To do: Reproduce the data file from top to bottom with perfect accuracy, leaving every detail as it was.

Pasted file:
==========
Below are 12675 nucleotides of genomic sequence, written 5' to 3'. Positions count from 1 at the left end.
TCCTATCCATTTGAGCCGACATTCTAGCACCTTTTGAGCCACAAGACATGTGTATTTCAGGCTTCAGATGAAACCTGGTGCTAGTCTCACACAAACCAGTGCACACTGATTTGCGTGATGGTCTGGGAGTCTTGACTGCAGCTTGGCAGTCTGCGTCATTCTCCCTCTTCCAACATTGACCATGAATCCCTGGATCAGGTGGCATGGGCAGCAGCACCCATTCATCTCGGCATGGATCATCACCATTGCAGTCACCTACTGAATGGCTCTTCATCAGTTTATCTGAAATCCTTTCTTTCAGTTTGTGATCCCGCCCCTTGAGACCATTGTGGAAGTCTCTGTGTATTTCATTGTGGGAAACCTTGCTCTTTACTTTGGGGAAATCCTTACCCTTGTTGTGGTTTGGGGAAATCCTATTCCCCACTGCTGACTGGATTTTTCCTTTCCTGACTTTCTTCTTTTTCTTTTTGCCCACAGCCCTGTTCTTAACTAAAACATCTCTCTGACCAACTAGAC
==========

Below are 12675 nucleotides of genomic sequence, written 5' to 3'. Positions count from 1 at the left end.
TCCTATCCATTTGAGCCGACATTCTAGCACCTTTTGAGCCACAAGACATGTGTATTTCAGGCTTCAGATGAAACCTGGTGCTAGTCTCACACAAACCAGTGCACACTGATTTGCGTGATGGTCTGGGAGTCTTGACTGCAGCTTGGCAGTCTGCGTCATTCTCCCTCTTCCAACATTGACCATGAATCCCTGGATCAGGTGGCATGGGCAGCAGCACCCATTCATCTCGGCATGGATCATCACCATTGCAGTCACCTACTGAATGGCTCTTCATCAGTTTATCTGAAATCCTTTCTTTCAGTTTGTGATCCCGCCCCTTGAGACCATTGTGGAAGTCTCTGTGTATTTCATTGTGGGAAACCTTGCTCTTTACTTTGGGGAAATCCTTACCCTTGTTGTGGTTTGGGGAAATCCTATTCCCCACTGCTGACTGGATTTTTCCTTTCCTGACTTTCTTCTTTTTCTTTTTGCCCACAGCCCTGTTCTTAACTAAAACATCTCTCTGACCAACTAGAC